Dr. Emmett Brown: Of course. From a group of Libyan nationalists. They wanted me to build them a bomb, so I took their plutonium and, in turn, gave them a shoddy bomb casing full of used pinball machine parts. Come on! Let’s get you a radiation suit. We must prepare to reload.

Now, if I’m good enough at teaching the topic, by the end the students will understand the following:
- Plutonium is unsuitable for gun-type fission weapons due to fizzle/predetonation issues inherent in plutonium isotopes
- Implosion fission weapons are really difficult to make, and usually require (expensive) testing
- Fissile nuclear material is difficult to acquire

All this adds up to the fact that “the Libyans” would have to be really, really stupid to get some plutonium over enriched uranium. It means they picked a fissile material that requires a complex weapon mechanism (over, say, compacting two masses of weapons grade HEU with high explosives), that they could never be sure would work without a test that would use up half the material, which they must have gone to great lengths to acquire. It doesn’t make sense, particularly since the plot turns on a time machine which could have been said to work with uranium (and later works with recycling). Hence, it is a plot hole that most people wouldn’t recognise, and doesn’t feature in the lists of plot holes in the Back to the Future trilogy.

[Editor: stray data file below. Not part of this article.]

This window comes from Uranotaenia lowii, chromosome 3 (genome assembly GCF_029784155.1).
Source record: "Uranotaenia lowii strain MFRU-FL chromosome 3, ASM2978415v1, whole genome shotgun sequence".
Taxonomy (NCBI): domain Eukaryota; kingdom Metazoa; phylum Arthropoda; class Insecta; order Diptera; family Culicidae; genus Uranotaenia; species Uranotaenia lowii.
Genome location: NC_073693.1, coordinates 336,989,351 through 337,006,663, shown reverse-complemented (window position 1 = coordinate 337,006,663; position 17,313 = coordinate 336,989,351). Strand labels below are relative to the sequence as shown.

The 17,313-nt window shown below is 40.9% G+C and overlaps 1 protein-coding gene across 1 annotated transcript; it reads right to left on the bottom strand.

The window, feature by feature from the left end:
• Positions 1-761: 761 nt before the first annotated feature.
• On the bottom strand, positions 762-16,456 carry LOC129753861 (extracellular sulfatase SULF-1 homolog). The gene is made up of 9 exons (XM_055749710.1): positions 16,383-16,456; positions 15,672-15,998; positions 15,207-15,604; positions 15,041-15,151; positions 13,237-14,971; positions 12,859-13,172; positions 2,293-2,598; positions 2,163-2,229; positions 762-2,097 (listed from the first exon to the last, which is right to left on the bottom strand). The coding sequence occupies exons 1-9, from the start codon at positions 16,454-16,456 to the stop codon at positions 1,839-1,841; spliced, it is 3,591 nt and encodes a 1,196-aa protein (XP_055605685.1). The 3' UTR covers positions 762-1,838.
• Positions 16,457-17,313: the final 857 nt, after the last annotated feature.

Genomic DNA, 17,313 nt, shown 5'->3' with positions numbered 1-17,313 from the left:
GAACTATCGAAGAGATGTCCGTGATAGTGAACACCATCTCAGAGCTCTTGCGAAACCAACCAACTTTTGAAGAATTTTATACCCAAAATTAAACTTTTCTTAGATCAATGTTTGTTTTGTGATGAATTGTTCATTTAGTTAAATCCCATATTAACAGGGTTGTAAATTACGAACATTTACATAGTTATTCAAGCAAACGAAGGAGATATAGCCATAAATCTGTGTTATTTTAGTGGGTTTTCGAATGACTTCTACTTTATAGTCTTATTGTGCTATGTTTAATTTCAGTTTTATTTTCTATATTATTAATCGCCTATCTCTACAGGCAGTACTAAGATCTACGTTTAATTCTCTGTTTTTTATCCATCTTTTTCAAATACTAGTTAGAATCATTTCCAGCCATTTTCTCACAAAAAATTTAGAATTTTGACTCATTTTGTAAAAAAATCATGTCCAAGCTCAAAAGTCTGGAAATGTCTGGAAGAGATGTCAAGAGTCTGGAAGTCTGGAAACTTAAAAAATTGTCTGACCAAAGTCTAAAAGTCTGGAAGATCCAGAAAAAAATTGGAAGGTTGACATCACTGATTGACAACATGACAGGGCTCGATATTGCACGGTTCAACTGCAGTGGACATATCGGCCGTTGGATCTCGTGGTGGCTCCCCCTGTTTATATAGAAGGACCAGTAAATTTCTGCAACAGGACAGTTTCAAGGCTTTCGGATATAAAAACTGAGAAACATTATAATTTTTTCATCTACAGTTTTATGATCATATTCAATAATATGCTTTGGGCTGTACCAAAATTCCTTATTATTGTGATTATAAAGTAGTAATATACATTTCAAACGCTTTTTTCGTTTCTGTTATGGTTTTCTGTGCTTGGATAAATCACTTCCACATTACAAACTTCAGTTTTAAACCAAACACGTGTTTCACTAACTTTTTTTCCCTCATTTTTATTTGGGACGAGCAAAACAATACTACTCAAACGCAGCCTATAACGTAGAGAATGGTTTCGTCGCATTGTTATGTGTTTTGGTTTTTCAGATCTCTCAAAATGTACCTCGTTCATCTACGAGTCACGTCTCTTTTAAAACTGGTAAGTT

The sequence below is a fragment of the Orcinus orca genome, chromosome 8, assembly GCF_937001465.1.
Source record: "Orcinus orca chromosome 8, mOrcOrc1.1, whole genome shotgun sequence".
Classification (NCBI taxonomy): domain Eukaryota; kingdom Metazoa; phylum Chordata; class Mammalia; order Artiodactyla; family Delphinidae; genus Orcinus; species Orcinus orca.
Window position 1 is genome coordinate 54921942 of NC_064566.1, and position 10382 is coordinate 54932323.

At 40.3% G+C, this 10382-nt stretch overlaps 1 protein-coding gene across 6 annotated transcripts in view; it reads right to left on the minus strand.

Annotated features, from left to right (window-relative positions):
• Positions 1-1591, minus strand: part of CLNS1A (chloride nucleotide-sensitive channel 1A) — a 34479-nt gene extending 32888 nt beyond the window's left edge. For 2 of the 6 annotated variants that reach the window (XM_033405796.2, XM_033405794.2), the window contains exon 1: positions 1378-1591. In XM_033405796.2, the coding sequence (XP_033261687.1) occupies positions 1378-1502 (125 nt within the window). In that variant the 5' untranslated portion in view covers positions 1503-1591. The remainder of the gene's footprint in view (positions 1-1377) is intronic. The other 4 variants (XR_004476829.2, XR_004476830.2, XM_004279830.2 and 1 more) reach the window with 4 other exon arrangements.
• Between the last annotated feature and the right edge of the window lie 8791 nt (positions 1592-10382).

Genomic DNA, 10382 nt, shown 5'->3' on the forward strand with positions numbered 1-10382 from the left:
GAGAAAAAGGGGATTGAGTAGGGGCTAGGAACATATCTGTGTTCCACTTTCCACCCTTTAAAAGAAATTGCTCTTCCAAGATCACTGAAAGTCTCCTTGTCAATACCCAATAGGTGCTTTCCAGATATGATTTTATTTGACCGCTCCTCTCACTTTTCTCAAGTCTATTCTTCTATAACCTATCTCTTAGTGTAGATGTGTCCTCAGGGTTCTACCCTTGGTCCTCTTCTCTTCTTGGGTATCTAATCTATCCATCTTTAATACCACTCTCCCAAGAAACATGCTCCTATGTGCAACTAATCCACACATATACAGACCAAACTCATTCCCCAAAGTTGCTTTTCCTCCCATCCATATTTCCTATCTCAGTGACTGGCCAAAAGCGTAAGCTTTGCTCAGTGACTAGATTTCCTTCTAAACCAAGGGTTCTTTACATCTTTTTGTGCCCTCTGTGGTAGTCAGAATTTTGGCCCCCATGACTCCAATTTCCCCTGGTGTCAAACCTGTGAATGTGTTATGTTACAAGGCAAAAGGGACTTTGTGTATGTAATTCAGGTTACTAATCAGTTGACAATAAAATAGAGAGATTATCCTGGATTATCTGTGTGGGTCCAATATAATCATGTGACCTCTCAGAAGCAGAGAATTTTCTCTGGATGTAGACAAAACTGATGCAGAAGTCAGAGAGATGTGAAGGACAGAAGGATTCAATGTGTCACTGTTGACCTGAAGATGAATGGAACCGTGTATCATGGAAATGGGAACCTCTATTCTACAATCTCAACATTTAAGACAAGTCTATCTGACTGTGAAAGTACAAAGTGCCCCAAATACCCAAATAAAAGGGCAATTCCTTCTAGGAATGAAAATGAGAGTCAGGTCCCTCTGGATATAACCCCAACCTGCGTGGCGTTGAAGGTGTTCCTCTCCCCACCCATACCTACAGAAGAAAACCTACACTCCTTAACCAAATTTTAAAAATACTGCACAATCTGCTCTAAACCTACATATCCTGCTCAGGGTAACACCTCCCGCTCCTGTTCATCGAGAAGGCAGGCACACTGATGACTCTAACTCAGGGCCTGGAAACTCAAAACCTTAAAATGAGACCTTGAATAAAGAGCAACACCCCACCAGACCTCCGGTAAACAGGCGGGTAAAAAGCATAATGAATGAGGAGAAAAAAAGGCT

Sometimes Authors Say the Right Thing